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Scalia and racial entitlement

The Sun has published several commentaries, including one by Leonard Pitts Jr. ("Wrong about racism," March 3), discussing Justice Antonin Scalia's recent remark during oral arguments about the Voting Rights Act being a "racial entitlement." None squarely address the justice's claim that this subject has been written about. Out of curiosity, I did a bit of quick sleuthing and discovered that Mr. Scalia "wrote about it" himself using the term "racial entitlement" in a 1979 law review article written before he joined the Supreme Court.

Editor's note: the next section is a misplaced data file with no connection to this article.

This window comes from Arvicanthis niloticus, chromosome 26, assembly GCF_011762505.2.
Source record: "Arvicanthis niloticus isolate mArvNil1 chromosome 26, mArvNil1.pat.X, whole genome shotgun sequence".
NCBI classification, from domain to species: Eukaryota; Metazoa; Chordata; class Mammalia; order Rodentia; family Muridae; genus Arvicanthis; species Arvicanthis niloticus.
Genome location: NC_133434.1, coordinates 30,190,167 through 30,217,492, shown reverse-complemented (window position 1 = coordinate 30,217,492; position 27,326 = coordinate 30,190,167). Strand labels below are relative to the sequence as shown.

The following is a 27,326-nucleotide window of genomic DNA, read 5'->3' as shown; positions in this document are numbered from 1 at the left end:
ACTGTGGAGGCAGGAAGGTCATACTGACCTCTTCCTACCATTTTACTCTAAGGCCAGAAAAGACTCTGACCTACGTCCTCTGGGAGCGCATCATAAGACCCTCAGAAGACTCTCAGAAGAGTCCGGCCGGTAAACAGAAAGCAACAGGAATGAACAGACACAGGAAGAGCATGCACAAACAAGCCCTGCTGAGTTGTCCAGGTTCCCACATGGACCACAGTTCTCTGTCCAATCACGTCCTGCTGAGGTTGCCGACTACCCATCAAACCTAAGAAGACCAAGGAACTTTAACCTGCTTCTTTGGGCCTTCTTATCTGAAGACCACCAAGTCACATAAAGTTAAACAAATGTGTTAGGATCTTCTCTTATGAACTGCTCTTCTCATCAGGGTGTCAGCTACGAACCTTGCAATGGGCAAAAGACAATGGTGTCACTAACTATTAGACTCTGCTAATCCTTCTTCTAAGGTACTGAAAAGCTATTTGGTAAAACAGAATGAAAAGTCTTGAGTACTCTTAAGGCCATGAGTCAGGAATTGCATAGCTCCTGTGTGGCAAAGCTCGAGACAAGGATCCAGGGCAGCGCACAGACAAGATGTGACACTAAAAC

Referring to affirmative action in the article he writes that it "is based upon concepts of racial indebtedness and racial entitlement rather than individual worth and individual need[; thus it] is racist." I discovered this article because it has been mentioned by a few legal and American Studies scholars as an example of a belief held by some Americans in white entitlements. Thus, it seems perverse for Justice Scalia to use the term "racial entitlement" to condemn the Voting Rights Act which is grounded in the 15th Amendment's guarantee that access to the ballot should not be denied based on race. In doing so, he implies, perhaps unconsciously, that the franchise is a white entitlement.

Taunya Lovell Banks, Baltimore

The writer is the Jacob A. France Professor of Equality Jurisprudence at the University of Maryland Francis King Carey School of Law.

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